European Commission advises Ukraine to better fight corruption to extend visa-free regime
The European Commission has released a report on the fulfillment of conditions needed for visa liberalization between the EU and the Eastern Partnership countries and the Western Balkans.
The document, in general, praises the efforts of these countries, but, as a recommendation, advises Ukraine and other “visa-free” partners to strengthen the rule of law and the fight against corruption, according to a statement posted on the European Commission’s official website on Friday, July 10.
“High-level corruption remains an issue in all countries covered by this report. Moldova and Ukraine have notably suffered from high profile banking frauds, with little progress in the prosecution of those involved and in the recovery of the stolen assets.In Moldova, important actions have been undertaken, but these efforts need to be fully implemented and sustained. In Ukraine, it is important to safeguard and further strengthen the independence of anti-corruption institutions, including by guaranteeing non-political and merit-based appointment procedures for leadership positions. EU support will continue to be linked to concrete progress in the reform agenda and in particular in the fields of anti-corruption and justice,” the statement said.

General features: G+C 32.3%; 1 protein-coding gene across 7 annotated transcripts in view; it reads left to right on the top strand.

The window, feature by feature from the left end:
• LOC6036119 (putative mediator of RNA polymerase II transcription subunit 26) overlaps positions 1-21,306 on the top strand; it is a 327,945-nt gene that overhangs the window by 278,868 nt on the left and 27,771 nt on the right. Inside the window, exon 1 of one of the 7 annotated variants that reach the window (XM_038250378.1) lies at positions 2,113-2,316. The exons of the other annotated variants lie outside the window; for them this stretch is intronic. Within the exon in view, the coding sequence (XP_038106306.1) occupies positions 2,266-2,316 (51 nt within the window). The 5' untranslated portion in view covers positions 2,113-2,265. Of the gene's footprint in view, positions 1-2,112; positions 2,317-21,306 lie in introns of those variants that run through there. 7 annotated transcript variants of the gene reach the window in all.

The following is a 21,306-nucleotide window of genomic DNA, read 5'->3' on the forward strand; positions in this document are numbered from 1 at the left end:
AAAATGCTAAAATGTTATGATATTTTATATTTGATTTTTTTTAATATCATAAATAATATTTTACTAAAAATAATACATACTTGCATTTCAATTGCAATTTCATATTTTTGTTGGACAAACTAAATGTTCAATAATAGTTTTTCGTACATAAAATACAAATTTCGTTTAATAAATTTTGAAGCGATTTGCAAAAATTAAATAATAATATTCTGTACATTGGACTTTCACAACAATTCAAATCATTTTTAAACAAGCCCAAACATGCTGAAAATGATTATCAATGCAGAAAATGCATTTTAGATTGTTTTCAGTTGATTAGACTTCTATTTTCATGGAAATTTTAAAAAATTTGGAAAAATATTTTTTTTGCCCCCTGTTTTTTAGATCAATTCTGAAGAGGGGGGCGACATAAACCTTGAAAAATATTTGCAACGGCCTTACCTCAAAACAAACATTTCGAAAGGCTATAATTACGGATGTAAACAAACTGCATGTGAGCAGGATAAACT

According to the statement, data from this report relates to the 2019 calendar year and first half of 2020. The report follows up on the Commission’s obligation under the Strengthened Visa Suspension Mechanism, adopted in March 2017, to monitor the continuous fulfilment of visa liberalization requirements by third countries and to report to the European Parliament and the Council at least once a year.
“In an increasingly mobile world, the EU strives for fair and orderly mobility and in this respect visa-free travel with our Western Balkan and Eastern Partnership remains a major achievement. Visa-free travel, however, comes with responsibilities and continuous efforts are needed to curb irregular migration and fight corruption and organized crime. We count on our partners to sustain achievements in these fields to ensure we can maintain visa-free travel in our common interest,” European Commission Vice-President Margaritis Schinas said.
Visa-free travel for citizens of Montenegro, Serbia and North Macedonia has been in place since December 2009. For citizens of Albania and Bosnia and Herzegovina, visa-free travel is possible since the end of 2010. For Moldova visa-free travel entered into force in April 2014, for Georgia in March 2017 and for Ukraine in June 2017.